Wood has a low-velocity, low-spin fastball, but it has great active spin. It’s never been a swing-and-miss pitch for him, but he’s accumulated a 29.2 pVAL with the pitch over his career, so suffice to say it’s an important pitch for him. It’s a pitch that he can elevate for whiffs, but he generally keeps it down and to his arm-side. Despite his rough year, he graded out really well by Command+, which is obviously encouraging.
We only have so many examples of it, but I don’t know why he doesn’t throw a four-seam fastball since he has such great active spin. But if he’s going to keep limiting contact like he always does, don’t fix what isn’t broken, I guess?
Changeup (25% usage)
Wood’s changeup was fantastic from 2017 to 2018, and then he struggled with it in 2019. By CSW, it’s been a fantastic pitch. His years of 29.3% and 29.9% changeup CSWs may be gone, but the 22.6% he put up in 2018 is attainable. It still separates well from his sinker in terms of vertical movement.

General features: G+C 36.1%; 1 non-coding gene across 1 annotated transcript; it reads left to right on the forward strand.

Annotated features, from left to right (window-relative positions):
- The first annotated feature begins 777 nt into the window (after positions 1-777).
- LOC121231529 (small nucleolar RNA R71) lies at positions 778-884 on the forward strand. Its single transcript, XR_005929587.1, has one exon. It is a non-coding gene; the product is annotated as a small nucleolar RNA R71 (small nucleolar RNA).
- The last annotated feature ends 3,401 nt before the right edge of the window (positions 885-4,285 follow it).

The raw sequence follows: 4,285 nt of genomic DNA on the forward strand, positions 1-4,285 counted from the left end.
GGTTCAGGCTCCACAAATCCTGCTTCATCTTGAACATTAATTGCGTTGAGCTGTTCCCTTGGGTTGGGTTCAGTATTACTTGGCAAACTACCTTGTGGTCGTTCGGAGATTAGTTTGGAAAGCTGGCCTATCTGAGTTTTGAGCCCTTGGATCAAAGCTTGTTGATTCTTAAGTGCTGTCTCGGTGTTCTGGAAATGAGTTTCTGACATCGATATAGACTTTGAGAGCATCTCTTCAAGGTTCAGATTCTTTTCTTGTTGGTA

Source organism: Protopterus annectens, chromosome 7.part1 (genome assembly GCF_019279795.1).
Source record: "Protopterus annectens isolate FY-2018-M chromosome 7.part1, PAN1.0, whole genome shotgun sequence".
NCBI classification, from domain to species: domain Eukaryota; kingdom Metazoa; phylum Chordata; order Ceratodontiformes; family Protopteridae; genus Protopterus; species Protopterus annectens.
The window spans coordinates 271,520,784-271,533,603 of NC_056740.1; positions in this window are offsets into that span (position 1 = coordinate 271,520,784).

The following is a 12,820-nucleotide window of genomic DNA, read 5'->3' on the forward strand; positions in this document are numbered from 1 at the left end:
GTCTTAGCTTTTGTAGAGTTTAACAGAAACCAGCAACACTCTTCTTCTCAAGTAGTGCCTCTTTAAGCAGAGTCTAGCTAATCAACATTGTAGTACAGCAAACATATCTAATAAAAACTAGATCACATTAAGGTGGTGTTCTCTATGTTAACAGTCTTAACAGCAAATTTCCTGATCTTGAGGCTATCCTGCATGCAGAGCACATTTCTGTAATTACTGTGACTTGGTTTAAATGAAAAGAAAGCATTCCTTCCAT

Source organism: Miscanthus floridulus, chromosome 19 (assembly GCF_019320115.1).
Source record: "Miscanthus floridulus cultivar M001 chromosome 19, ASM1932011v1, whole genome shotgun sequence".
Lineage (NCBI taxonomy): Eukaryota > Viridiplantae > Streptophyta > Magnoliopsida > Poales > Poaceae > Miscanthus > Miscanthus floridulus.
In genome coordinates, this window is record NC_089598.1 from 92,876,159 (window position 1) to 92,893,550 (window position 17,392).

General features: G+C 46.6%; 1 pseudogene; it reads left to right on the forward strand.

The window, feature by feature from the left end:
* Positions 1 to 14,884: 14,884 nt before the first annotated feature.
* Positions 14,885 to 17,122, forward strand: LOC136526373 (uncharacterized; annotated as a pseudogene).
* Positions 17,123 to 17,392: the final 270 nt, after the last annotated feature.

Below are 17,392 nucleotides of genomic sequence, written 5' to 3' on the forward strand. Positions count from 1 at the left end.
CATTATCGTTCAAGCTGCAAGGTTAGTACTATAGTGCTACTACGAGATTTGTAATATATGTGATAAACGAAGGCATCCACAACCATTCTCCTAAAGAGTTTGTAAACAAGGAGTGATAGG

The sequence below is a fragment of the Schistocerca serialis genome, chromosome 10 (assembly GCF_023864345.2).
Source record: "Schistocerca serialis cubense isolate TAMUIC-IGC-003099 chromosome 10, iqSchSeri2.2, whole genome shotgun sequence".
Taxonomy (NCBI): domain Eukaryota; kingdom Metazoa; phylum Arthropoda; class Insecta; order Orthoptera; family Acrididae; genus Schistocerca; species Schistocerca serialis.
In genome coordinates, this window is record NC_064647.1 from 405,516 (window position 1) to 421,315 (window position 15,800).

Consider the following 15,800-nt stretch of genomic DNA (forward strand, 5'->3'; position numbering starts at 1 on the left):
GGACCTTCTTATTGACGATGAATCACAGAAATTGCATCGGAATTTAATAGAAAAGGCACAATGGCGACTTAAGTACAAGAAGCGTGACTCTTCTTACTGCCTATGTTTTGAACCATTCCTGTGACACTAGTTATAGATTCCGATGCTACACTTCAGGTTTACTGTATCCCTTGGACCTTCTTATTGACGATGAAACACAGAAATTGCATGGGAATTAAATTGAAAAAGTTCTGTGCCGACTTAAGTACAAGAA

CSW aside, it’s historically been his best pitch at inducing weak contact. Other than avoiding getting his sinker demolished, we’re going to want to see his slow ball inducing weak contact again.
Curveball (25% usage)
In terms of CSW, Wood’s curveball has declined, but it’s still good. His 30.6% CSW in 2019 wasn’t far off from what he’s produced previously. By pVAL, it’s been his best secondary pitch over his career, although his changeup is perhaps equally important. His curveball has the tendency to get hit hard, and it got absolutely destroyed in 2019, with a .532 xwOBAcon.
Wood wasn’t good in 2019, but, odds are, he didn’t just forget how to pitch at the age of 28. This is a fantastic signing by the Dodgers and it’ll be interesting to see if he can get back into his groove. I’m thinking a 3.80 ERA, 1.30 WHIP, and 20 K% can be done.
Realistic worst-case projection: 4.30 ERA, 1.35 WHIP, 18% K rate in 90 IP
Realistic best-case projection: 3.50 ERA, 1.20 WHIP, 24% K rate in 170 IP
Nick’s reluctant Alex Wood 2020 projection:
3.80 ERA, 1.27 WHIP, 21% K rate in 140 IP
Julio Urias – Locked Starter
Nickname: The Kid
2019 In Review